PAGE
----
# Favorite Problems From CF 2020

2020 was an eventful year for competitive programming for me, especially on CodeForces.

In terms of rating, I have accumulated a maximum rating of 2499 and have reached the title Grandmaster and International Master during the 2nd half of the year and was a stable Master for the 1st half of the year. Compared to 2019, where I initially dropped from Candidate Master to Expert and later stayed at Master, I am very satisfied with my rating progress in 2020.

As for submissions, I have made 2220 submissions and among them, I solved 655 problems. Also, I participated in 24 contest officially on Codeforces.

The primary reason that I wanted to write this blog is to share some of my favorite problems that I solved on Codeforces in 2020. When thinking about what were my favorite problems of the year I accounted for the impact it had on me and the elegance of the solution. There were simply too many problems that I enjoyed solving this year, but I managed to compile a list of 37 problems and cut it down to the 10 best problems. First I’ll list in the order I solved them in for the honorable mention problems that made it to the 37 problem cut and then I will show and explain the best 11.

### Top 11

1. Subset With Zero Sum

Solution $$i-n \le a_i \le i-1$$ $$-n \le a_i-i \le -1$$ $$n \ge i-a_i \ge 1$$ This means that $i-a_i = j$ where $1 \le j \le n$ is another index. Now consider the graph where edges are drawn between $i$ and $i - a_i$. Note that this is a functional graph, meaning that there exists an oriented cycle. Now consider all the nodes in an oriented cycle $\{i_1, i_2, i_3, \ldots, i_k, i_1\}$. Summing each distinct node in the sequence, we get $$\sum_{i = 1}^k i_k = \sum_{i = 1}^k i_k - a_{i_k}$$ Subtracting $i_k$ on both side, yields $$0 = \sum_{i = 1}^k -a_{i_k} \implies 0 = a_1 + \ldots + a_k$$ Thus, we reduced the problem to finding an oriented cycle in a functional graph, which can be solved using DFS or Floyd's Cycle Detection Algorithm.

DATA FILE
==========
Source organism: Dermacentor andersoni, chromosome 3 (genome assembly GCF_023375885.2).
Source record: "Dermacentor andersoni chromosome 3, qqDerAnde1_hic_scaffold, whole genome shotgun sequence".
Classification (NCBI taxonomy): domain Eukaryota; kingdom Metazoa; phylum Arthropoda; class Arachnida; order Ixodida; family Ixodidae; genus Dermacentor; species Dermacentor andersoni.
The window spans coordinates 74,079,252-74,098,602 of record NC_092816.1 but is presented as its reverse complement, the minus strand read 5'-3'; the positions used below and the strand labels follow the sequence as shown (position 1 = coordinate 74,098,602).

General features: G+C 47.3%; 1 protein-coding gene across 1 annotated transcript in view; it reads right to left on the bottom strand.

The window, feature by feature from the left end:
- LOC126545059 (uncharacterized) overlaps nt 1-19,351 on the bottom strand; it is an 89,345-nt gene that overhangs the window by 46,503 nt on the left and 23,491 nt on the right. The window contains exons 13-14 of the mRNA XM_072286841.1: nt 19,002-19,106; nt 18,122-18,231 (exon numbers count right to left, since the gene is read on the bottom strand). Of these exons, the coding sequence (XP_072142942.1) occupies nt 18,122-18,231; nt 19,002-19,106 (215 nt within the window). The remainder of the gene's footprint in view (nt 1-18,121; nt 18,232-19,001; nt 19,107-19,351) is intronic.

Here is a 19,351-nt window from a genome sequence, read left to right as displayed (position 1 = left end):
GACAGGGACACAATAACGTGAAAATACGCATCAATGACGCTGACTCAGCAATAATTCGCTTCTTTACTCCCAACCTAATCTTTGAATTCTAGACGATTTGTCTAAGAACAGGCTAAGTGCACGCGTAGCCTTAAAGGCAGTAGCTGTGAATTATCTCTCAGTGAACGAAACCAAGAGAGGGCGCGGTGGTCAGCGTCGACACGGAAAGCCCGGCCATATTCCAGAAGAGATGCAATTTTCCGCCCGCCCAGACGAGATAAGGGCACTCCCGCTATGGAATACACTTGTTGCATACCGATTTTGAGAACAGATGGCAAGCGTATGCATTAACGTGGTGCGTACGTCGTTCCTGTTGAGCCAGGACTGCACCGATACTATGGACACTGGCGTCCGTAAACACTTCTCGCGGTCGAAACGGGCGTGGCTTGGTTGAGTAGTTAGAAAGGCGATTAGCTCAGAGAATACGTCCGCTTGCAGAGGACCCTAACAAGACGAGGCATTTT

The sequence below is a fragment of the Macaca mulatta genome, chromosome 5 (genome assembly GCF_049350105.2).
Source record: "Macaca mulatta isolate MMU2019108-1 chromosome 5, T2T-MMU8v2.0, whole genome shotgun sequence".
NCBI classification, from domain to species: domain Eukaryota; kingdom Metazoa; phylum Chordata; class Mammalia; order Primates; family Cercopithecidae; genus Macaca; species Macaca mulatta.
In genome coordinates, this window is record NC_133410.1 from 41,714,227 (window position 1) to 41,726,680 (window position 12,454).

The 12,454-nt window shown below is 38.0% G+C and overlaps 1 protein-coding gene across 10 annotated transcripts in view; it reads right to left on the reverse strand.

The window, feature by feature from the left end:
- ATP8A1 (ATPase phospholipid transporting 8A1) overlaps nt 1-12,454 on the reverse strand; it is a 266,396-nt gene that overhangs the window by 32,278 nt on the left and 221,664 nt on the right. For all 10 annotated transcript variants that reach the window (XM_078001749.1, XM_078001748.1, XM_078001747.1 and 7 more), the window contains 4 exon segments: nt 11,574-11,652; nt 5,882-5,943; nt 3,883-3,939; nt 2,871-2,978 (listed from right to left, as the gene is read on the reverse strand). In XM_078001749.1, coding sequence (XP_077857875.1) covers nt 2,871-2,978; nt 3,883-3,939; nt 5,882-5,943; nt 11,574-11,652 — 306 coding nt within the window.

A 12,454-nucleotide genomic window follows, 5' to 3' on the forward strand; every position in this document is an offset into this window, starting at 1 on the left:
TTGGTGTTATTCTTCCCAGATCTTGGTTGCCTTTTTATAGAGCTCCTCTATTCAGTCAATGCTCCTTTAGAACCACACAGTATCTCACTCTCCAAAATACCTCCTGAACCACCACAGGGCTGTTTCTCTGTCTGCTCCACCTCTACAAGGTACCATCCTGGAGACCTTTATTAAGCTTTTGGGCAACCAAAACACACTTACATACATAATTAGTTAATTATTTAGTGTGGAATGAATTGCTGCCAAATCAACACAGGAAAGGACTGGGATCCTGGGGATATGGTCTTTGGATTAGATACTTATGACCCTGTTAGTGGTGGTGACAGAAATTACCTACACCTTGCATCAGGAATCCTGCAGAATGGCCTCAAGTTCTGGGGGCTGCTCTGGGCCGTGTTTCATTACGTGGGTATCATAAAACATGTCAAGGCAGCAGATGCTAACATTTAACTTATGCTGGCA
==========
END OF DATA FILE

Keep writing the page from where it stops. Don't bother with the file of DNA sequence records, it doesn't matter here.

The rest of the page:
2. Awesome Substring

Solution

Think about the string as an array of integers instead ('0' turns into value 0 and similar for '1'). Compute the prefix sum and call it $pre$ where $pre[i]$ represents the sum of the first $i$ elements. Now we can state the condition as count the number of subarrays $(l, r)$ such that $$pre[r] - pre[l - 1] | r - l + 1$$ In other words, we can count the number of unordered pairs $(l, r)$ such that there exists some $k \in \mathbb{Z}$ such that $$k * (pre[r] - pre[l - 1]) = r - l + 1$$ Since $r - l + 1$ is bounded by $N$, then either $k$ or $pre[r] - pre[l - 1]$ is less than or equal to $\sqrt{N}$.

If $k$ is less than or equal to $\sqrt{N}$, then rearranging can get that $$k * pre[r] - r = k * pre[l - 1] - k * (l - 1)$$ So, for each $k$ we can maintain a frequency array of $k * pre[i] - i$ for every $i$ and then we can use $(fre[v] * fre[v - 1]) / 2$ for every non-zero $v$;

If $pre[r] - pre[l - 1] \le \sqrt{N}$, then for every $r$ group each $l$ into group of $1 \le g \le \sqrt{N}$ such that $pre[r] - pre[l-1] = g$. Notice that each group is contiguous and let it be $[a_g, b_g]$. Fixing $g$ allows us to calculate how many $g | r - l + 1$ where $l \in [a_g, b_g]$. This is the same to count the number of $l$ such that $r$ is congruent to $l-1$ in modulo $g$.

Note that when implementing be careful to not overcount subarrays where it satisfies both conditions. One method to avoid that is to subtract those subarrays by using PIE, but I find that to be slow in practice. Another method is to count those that satisfy the first condition and then count subarrays who satisfy the second but not the first condition or vice versa.

Since, each pass is $\mathcal(O)(N\sqrt{N})$, then it should pass within the time limits. However, I find that the time limit is tight. One optimization is to use a 100 million sized int array for the frequency array.

3. Varying Kbits

5. Crossword Expert

6. Souvenirs

7. Almost All

8. Change Free

9. Double Knapsack